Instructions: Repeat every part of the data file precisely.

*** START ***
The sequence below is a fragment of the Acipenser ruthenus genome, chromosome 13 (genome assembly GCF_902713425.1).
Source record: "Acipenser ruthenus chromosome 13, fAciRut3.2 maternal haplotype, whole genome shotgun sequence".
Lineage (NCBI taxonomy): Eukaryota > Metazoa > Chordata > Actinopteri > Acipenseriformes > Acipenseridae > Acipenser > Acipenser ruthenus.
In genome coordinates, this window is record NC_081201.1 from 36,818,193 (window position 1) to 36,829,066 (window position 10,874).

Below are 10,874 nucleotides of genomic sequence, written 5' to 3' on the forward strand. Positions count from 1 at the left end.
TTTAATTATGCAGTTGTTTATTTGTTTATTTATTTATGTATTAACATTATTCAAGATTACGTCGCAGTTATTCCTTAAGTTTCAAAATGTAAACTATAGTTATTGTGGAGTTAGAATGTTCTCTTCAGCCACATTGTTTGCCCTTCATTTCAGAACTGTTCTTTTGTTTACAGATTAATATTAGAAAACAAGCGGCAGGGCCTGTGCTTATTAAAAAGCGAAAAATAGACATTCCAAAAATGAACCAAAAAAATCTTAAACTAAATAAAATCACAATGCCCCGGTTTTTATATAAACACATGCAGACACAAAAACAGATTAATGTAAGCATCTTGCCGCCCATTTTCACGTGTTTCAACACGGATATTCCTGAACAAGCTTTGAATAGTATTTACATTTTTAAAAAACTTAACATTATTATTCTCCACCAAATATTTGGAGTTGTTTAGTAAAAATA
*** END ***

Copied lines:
The sequence below is a fragment of the Acipenser ruthenus genome, chromosome 13 (genome assembly GCF_902713425.1).
Source record: "Acipenser ruthenus chromosome 13, fAciRut3.2 maternal haplotype, whole genome shotgun sequence".
Lineage (NCBI taxonomy): Eukaryota > Metazoa > Chordata > Actinopteri > Acipenseriformes > Acipenseridae > Acipenser > Acipenser ruthenus.
In genome coordinates, this window is record NC_081201.1 from 36,818,193 (window position 1) to 36,829,066 (window position 10,874).

Below are 10,874 nucleotides of genomic sequence, written 5' to 3' on the forward strand. Positions count from 1 at the left end.
TTTAATTATGCAGTTGTTTATTTGTTTATTTATTTATGTATTAACATTATTCAAGATTACGTCGCAGTTATTCCTTAAGTTTCAAAATGTAAACTATAGTTATTGTGGAGTTAGAATGTTCTCTTCAGCCACATTGTTTGCCCTTCATTTCAGAACTGTTCTTTTGTTTACAGATTAATATTAGAAAACAAGCGGCAGGGCCTGTGCTTATTAAAAAGCGAAAAATAGACATTCCAAAAATGAACCAAAAAAATCTTAAACTAAATAAAATCACAATGCCCCGGTTTTTATATAAACACATGCAGACACAAAAACAGATTAATGTAAGCATCTTGCCGCCCATTTTCACGTGTTTCAACACGGATATTCCTGAACAAGCTTTGAATAGTATTTACATTTTTAAAAAACTTAACATTATTATTCTCCACCAAATATTTGGAGTTGTTTAGTAAAAATA